OECD: Common Reporting Standards

By David Richardson
President, Mid-Ocean Consulting Ltd.

For over 10 years Mid-Ocean Consulting has been active in structuring international clients affairs in a consistently compliant and transparent manor that optimizes both tax and asset protection, with the minimum of legally mandated reporting. We want to share our research about the new Common Reporting Standards (“CRS”) and the impact it will have henceforward on client confidentiality and financial structures.

As many will know, automatic exchange of information for tax law enforcement purposes started first in Europe with the EU Savings Tax Directive, went international with the US Foreign Accounts Tax Compliance Act, and, from 2017, will go global with the recently-agreed CRS. The CRS provides for annual automatic exchange between governments of financial account information. CRS sets out the financial account information to be exchanged, the financial institutions that need to report, the different types of accounts and taxpayers covered, as well as common due diligence procedures to be followed by financial institutions.

Background To The CRS

As an attack against “tax avoidance and evasion” facilitated by tax planning techniques used by some wealthy individuals and corporations in “tax havens” around the world, the G20 finance ministers endorsed automatic exchange as the new tax transparency standard on April 19, 2013.

On October 29, 2014, 51 jurisdictions, 39 of which were represented at ministerial level, signed a multilateral competent authority agreement to automatically exchange information based on Article 6 of the Multilateral Convention on Mutual Administrative Assistance in Tax Matters. Subsequent signatures of the agreement, including a signing ceremony on the margins of the Organization for Economic Co-operation & Development (OECD) Ministerial meeting of June 2015, brings the total number of jurisdictions to 61 (see below). This agreement specifies the details of what information will be exchanged and when, as set out in the Standard.

Countries that have signed up to the CRS will exchange information “automatically” with one another. The financial information to be reported with respect to reportable accounts includes interest, dividends, account balance, income from certain insurance products, sales proceeds from financial assets and other income generated with respect to assets held in the account or payments made with respect to the account.

Reportable accounts include accounts held by individuals and entities (which includes trusts and foundations), and the standard includes a requirement that financial institutions “look through” passive entities to report on the relevant controlling persons. The financial institutions covered by the standard include custodial institutions, depository institutions, investment entities and specified insurance companies.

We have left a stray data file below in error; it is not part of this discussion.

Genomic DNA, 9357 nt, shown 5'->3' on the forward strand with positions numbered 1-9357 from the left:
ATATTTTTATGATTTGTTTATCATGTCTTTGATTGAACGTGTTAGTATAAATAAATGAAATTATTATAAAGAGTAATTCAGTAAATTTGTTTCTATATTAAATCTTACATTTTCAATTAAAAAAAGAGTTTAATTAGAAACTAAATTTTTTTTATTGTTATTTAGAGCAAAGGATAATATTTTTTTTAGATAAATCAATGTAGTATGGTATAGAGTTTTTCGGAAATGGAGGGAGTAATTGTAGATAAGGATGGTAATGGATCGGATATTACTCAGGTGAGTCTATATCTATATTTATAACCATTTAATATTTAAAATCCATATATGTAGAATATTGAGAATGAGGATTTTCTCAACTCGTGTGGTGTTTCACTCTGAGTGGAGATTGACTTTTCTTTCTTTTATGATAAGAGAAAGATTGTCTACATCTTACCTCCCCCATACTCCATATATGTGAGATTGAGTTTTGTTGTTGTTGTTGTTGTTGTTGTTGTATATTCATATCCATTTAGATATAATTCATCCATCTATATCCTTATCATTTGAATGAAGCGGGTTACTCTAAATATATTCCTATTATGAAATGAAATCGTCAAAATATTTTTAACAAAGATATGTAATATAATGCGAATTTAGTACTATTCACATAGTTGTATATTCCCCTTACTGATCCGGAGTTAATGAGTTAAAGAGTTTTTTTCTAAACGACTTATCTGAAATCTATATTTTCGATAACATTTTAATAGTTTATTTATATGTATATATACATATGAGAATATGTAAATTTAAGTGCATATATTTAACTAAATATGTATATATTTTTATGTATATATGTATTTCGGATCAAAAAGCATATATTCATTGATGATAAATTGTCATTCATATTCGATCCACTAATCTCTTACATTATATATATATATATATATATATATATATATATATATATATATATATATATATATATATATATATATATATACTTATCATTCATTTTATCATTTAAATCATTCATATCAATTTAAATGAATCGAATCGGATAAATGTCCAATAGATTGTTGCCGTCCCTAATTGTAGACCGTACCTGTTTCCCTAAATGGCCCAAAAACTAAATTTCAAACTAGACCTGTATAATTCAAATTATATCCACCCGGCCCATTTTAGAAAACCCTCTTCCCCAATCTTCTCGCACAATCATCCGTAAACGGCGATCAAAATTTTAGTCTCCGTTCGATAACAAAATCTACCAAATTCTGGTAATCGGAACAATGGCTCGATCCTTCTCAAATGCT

What Countries Will Be Subject to CRS

The total number of signatories as at June 4, 2015, was 61, including the following countries and territories:

Albania, Anguilla, Argentina, Aruba, Australia, Austria, Belgium, Bermuda, British Virgin Islands, Canada, Cayman Islands, Chile, Colombia, Costa Rica, Croatia, Curaçao, Cyprus, Czech Republic, Denmark, Estonia, Faroe Islands, Finland, France, Germany, Ghana, Gibraltar, Greece, Guernsey, Hungary, Iceland, India, Indonesia, Ireland, Isle of Man, Italy, Jersey, Korea, Latvia, Liechtenstein, Lithuania, Luxembourg, Malta, Mauritius, Mexico, Montserrat, Netherlands, New Zealand, Norway, Poland, Portugal, Romania, San Marino, Seychelles, Slovak Republic, Slovenia, South Africa, Spain, Sweden, Switzerland, Turks and Caicos Islands, and the United Kingdom.

A total of 93 jurisdictions committed to sign have endorsed the CRS, a number which is likely to continue to grow. Critically, data will begin to be collected starting 1/1/2016 for the OEDC countries, as 50 countries will start automatic data sharing in 2017, and the balance (including Brazil) come on line in 2018. This means that clients with structures in Barbados, Belgium, Bermuda, BVI, Cayman, Curacao, Cyprus, Denmark, Dominica, Gibraltar, Isle of Man, Ireland, Jersey, Guernsey, Latvia, Liechtenstein, Luxembourg, Malta, Mauritius, Montserrat, Netherlands, San Marino, Seychelles, Trinidad & Tobago, Turks & Caicos, Uruguay, United Kingdom will forever lose their privacy if they do not restructure their global estate by Dec 31, 2015.

Pre-Existing Insurance Exception

The new CRS rules, however, provide the following significant exception:

“Accounts Not Required to be Reviewed, Identified, or Reported. A Preexisting Individual Account that is a Cash Value Insurance Contract or an Annuity Contract is not required to be reviewed, identified or reported, provided the Reporting Financial Institution is effectively prevented by law from selling such Contract to residents of a Reportable Jurisdiction.”

This is an important carve-out for an otherwise legitimate and compliant financial instrument. Not a loophole, insurance is an “intended result”, that is being recognized for what it is; one of the few financial structures that offers substance to the form.